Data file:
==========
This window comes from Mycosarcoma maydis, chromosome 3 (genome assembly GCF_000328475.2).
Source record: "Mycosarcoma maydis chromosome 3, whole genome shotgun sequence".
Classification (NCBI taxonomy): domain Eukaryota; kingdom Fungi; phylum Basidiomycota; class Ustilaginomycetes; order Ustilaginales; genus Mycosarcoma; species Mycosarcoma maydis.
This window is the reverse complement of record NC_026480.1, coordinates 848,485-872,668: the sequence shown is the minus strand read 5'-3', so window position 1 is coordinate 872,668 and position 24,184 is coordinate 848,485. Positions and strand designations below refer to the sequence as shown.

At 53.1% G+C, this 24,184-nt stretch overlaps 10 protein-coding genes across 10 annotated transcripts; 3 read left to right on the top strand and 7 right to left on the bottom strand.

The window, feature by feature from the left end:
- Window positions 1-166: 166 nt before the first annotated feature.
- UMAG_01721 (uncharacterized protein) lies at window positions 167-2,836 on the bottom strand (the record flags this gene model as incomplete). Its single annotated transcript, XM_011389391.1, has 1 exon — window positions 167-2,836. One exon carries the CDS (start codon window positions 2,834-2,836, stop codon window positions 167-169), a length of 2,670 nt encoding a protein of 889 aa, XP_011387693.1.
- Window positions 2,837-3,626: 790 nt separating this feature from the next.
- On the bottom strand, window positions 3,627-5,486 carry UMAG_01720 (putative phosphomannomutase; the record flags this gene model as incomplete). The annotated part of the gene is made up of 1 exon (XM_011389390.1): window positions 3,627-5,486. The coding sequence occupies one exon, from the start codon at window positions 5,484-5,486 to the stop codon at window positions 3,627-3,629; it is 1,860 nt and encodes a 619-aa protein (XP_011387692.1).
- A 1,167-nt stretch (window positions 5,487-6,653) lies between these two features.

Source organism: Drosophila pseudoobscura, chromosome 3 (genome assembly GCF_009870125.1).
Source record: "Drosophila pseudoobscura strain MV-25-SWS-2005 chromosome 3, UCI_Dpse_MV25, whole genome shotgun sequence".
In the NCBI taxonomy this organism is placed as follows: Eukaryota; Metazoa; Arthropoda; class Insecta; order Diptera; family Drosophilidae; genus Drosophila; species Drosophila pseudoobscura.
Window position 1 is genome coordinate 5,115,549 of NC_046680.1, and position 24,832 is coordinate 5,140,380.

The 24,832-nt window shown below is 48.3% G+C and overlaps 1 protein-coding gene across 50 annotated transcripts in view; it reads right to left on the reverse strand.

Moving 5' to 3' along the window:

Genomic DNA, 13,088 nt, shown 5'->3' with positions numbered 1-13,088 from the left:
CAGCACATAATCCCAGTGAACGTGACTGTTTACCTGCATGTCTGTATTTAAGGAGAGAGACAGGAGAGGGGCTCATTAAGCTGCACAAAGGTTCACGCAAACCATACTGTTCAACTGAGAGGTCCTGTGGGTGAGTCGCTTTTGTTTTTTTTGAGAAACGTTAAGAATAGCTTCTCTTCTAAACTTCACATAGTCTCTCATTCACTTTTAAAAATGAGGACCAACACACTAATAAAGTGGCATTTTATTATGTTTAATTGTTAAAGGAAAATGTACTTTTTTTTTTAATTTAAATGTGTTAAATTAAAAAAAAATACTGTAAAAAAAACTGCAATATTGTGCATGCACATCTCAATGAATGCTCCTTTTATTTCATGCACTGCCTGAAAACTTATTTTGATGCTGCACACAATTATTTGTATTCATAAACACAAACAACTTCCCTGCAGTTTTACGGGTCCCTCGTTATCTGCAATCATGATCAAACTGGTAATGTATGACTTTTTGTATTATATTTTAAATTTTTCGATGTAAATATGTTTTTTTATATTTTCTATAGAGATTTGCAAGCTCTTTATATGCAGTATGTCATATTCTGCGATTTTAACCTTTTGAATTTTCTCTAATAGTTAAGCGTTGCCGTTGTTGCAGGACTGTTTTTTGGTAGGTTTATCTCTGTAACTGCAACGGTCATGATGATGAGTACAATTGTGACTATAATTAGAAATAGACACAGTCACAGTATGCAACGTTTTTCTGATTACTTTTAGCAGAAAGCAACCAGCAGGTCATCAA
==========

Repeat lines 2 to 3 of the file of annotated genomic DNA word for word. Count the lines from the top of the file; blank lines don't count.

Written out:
Source record: "Mycosarcoma maydis chromosome 3, whole genome shotgun sequence".
Classification (NCBI taxonomy): domain Eukaryota; kingdom Fungi; phylum Basidiomycota; class Ustilaginomycetes; order Ustilaginales; genus Mycosarcoma; species Mycosarcoma maydis.